Column: A fleeting sight of an urban fox

Stock image of a fox. A Green MSP has called for a tougher ban on fox hunting in Scotland
Stock image of a fox. A Green MSP has called for a tougher ban on fox hunting in Scotland

Early on Friday morning I was getting into the car when I saw a fox run down the hill and into the neighbour’s garden opposite, then after a few seconds it reappeared and ran back up the hill.

Seeing a fox in the area is not unusual, I see foxes every once in a while, often early morning or in the evening and often walking down the back lane or beside the railway line. Initially you think it’s a ginger cat, but then the size and bushy tail give it away.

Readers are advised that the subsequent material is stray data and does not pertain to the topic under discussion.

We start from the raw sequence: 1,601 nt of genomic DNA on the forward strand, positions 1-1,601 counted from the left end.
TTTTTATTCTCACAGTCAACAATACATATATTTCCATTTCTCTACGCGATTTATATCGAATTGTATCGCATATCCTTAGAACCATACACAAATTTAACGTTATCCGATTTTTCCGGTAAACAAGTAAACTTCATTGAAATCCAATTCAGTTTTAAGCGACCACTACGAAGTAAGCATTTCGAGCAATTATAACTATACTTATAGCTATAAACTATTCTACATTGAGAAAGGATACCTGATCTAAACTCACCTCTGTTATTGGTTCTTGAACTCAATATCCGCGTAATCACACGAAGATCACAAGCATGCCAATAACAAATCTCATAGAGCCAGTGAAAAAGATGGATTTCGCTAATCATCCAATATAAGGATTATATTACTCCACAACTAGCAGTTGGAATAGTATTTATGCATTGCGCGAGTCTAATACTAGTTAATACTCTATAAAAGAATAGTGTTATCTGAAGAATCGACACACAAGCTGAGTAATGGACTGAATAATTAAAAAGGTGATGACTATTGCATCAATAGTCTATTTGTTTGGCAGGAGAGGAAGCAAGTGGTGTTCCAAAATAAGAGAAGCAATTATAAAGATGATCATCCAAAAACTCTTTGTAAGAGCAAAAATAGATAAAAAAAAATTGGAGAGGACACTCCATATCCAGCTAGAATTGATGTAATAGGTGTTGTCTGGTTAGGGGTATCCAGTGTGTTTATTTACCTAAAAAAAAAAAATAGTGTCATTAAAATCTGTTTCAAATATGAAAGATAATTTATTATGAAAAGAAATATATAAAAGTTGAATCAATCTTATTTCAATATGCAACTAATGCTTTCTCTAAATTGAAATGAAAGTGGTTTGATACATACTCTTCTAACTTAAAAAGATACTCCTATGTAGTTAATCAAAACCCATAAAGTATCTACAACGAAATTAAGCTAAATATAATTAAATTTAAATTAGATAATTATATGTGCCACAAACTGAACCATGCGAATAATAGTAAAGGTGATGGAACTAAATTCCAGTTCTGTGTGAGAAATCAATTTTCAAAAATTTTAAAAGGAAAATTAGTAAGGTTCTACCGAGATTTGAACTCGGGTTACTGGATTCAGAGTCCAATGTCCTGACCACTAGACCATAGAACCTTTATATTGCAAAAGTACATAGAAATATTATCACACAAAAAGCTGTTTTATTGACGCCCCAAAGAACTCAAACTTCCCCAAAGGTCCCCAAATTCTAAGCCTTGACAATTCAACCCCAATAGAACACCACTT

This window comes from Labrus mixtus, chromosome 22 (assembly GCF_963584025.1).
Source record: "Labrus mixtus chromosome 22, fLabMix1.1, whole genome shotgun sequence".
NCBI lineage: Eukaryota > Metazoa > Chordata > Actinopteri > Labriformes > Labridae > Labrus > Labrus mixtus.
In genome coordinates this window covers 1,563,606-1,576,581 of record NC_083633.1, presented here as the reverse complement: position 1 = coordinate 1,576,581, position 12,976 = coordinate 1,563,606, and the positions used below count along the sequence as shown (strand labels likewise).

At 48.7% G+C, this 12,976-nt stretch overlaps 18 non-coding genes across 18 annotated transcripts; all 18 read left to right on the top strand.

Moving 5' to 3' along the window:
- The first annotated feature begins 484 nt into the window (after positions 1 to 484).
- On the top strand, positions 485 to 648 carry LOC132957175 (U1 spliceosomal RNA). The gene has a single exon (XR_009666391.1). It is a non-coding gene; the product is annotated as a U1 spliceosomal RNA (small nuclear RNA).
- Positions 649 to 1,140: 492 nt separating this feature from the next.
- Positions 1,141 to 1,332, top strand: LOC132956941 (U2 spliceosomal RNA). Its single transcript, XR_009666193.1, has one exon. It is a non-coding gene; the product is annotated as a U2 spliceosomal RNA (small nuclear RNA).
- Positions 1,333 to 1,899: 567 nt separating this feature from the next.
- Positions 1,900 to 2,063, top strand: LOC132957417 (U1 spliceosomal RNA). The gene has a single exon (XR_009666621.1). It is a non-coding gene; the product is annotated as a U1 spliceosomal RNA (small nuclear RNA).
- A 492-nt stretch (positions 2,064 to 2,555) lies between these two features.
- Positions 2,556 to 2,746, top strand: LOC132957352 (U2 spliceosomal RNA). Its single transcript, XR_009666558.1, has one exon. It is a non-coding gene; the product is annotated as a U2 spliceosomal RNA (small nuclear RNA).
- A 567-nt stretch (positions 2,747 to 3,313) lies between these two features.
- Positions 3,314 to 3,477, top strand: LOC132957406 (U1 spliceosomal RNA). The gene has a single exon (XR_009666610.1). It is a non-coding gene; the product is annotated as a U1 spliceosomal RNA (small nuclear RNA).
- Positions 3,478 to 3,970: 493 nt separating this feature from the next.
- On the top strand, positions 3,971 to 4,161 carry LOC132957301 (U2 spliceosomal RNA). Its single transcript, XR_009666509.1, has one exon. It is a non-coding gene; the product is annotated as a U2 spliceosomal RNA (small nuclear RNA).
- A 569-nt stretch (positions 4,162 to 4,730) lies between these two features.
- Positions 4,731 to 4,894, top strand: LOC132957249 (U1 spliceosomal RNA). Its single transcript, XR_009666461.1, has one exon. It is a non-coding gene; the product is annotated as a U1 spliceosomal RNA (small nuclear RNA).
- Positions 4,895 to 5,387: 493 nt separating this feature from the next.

They are always a welcome sight, although I think they use my garden as a toilet occasionally.

The suburbs are an increasingly a popular habitat for foxes, which first began to seriously colonise these areas in the 1930s.

The combination of medium-sized back gardens, which provide a good selection of food (worms, fruit, mice etc.), plus daytime cover and den sites (hedges, sheds) is ideal for their needs.

In fact, suburban areas can be more suited to foxes than large swathes of monoculture in the countryside and city dwellers are actually more likely to spot a fox than those who live in the countryside.

During the winter months they may make their presence known through loud night time shrieking, as they vocalise their efforts to find a mate. It is an eerie and piercing sound, for which the only answer is ear plugs!